As a BBC article explores what one surgeon believes is a growing dexterity problem with trainee surgeons, Yorkshire Knee Clinic’s Dave Duffy considers whether robots are likely to help or compound the problem.
It’s really not the trainee surgeons’ fault. In an NHS creaking at the seams, with growing patient numbers and the constraints of the European Working Time Directive to contend with, it’s hardly surprising that new surgeons are struggling to put ‘surgical hours in the bank’. You might assume every surgeon has mastered the ‘craftsmanship’ side of our business – the cutting and stitching and so on – but that takes time and practice and you can’t magic either out of thin air.
Yet the professor of surgical education at Imperial College, London believes there’s another factor hampering student surgeons’ practical abilities: smartphones.
The wonderfully named Professor Roger Kneebone told the BBC that “A lot of things are reduced to swiping on a two-dimensional flat screen,” rendering, he says, students less competent and confident in using their hands.
Director of the Victoria and Albert Museum Tristram Hunt agreed, adding that creative skills are the ones “which will enable young people to navigate the changing workplace of the future and stay ahead of the robots.”
Letting the robot take the strain?
You might think that ‘staying ahead of the robots’ rather misses the point. As technology improves, does surgeon dexterity not become an outmoded skill? Does it really matter if our knee surgeons are less adept at stitching and sewing when, increasingly, there will be a robot that can handle that for them?
As The Telegraph noted, exploring the tragic case of Stephen Pettitt who died following botched heart surgery (which I’ll come to in a moment), “Lancashire Teaching Hospitals, which has been using a Da Vinci robot for a year, said it noticed a ‘significant reduction in patient recovery times and complications’.”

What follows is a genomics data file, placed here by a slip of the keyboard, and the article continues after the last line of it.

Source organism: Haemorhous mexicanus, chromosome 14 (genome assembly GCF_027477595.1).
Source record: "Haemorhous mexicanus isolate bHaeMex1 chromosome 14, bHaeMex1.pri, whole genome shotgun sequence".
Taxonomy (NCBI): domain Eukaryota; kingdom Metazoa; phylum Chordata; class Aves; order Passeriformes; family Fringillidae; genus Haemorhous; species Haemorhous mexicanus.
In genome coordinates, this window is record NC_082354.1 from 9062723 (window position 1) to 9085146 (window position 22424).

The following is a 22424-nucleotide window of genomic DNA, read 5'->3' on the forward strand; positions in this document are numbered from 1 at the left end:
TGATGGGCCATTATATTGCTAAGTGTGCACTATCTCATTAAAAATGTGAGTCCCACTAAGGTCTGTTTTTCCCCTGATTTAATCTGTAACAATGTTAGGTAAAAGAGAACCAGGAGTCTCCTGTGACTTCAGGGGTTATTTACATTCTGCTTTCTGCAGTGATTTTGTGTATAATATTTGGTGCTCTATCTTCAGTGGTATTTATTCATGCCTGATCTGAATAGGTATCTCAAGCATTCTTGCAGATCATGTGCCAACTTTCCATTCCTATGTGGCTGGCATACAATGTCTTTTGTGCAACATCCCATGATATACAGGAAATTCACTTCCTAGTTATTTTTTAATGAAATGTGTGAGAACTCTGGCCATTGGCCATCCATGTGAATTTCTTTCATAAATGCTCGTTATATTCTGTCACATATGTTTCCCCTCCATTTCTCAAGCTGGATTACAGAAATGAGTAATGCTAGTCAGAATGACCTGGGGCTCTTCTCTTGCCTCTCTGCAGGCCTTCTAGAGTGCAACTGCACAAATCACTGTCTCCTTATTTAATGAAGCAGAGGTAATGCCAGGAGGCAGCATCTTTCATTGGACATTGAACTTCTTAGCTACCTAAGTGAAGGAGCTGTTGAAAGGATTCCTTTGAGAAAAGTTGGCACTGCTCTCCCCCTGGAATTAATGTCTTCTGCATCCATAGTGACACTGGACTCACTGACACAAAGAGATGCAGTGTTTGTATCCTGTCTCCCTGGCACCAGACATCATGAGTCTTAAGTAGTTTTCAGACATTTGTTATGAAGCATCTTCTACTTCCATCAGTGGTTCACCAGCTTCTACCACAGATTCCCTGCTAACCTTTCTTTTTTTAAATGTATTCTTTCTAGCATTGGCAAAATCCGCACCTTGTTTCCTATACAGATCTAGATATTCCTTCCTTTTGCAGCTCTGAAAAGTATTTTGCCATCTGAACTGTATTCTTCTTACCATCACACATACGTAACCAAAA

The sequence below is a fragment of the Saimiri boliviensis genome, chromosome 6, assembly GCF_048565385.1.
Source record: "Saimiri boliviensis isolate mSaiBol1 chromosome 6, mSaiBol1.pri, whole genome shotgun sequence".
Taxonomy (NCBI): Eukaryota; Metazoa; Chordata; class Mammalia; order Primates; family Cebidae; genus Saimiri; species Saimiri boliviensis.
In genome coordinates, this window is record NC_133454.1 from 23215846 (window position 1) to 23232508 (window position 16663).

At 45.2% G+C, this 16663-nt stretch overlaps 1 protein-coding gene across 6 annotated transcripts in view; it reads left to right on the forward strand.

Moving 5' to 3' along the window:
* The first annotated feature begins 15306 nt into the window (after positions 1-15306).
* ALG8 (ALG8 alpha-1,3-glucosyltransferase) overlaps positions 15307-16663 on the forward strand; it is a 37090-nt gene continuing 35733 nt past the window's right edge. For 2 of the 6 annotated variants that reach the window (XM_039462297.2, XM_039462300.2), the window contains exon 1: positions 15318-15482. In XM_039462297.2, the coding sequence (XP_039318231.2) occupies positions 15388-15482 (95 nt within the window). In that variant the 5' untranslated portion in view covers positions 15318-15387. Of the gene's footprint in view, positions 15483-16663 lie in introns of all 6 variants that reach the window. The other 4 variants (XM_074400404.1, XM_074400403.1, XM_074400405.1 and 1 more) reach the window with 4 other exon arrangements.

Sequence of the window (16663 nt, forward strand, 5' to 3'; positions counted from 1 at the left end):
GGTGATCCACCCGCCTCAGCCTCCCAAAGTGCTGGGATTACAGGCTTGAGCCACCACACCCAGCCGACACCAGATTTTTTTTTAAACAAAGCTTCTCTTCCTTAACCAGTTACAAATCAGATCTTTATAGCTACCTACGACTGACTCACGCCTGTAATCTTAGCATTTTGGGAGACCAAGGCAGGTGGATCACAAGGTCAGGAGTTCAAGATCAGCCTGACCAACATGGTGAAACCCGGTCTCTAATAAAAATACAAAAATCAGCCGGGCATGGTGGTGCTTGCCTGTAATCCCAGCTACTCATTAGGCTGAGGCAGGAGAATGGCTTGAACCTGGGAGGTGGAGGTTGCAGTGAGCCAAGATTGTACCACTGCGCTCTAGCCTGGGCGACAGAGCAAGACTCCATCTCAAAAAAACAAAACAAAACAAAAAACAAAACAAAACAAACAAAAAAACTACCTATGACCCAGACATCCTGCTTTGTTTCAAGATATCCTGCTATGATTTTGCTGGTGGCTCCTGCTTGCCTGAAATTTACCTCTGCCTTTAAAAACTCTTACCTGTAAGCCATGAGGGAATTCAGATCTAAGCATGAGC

I would challenge much of this evidence – and you’ll find lots of similar studies lauding the success rates of robots used in surgery. The problem is that many of these trials are not ‘blinded’, which means the researcher, the patient or both know whether there has been robotic intervention in a procedure. Subconsciously or otherwise, bias inevitably creeps in.
What’s required is a randomised, clinically controlled, blinded trial to create the evidence we need.
And if we really are going to accept that robots will, over time, compensate for a lack of surgeon dexterity, then we need better training to use the robots too.
An absence of benchmarks
At the inquest into the death of Stephen Pettitt, reported by the BBC, the coroner found that the surgeon involved had “no one-to-one training on the… device and had been ‘running before he could walk’.
The coroner also said there was an “absence of any benchmark” for training on new intervention treatments.”
Crucially, the coroner also said it was “more likely than not” that Mr Pettitt would have survived had conventional open heart surgery been used, with only a 1%-2% chance of him dying.
This is the real issue: robots can’t mask a lack of skill, ability or dexterity if you don’t a) have the surgical experience to know how to resolve problems and b) have the technological skills on hand to correct a robot that is heading in the wrong direction (in this case the proctors, whose role was to offer expert technical support, left midway through the procedure).
So I agree with Professor Kneebone. We need to place greater emphasis on practical, manual skills, so that in the future, whether surgery is routinely handled by robots or not, we’ll retain the abilities required to intervene where necessary and keep patients safe.
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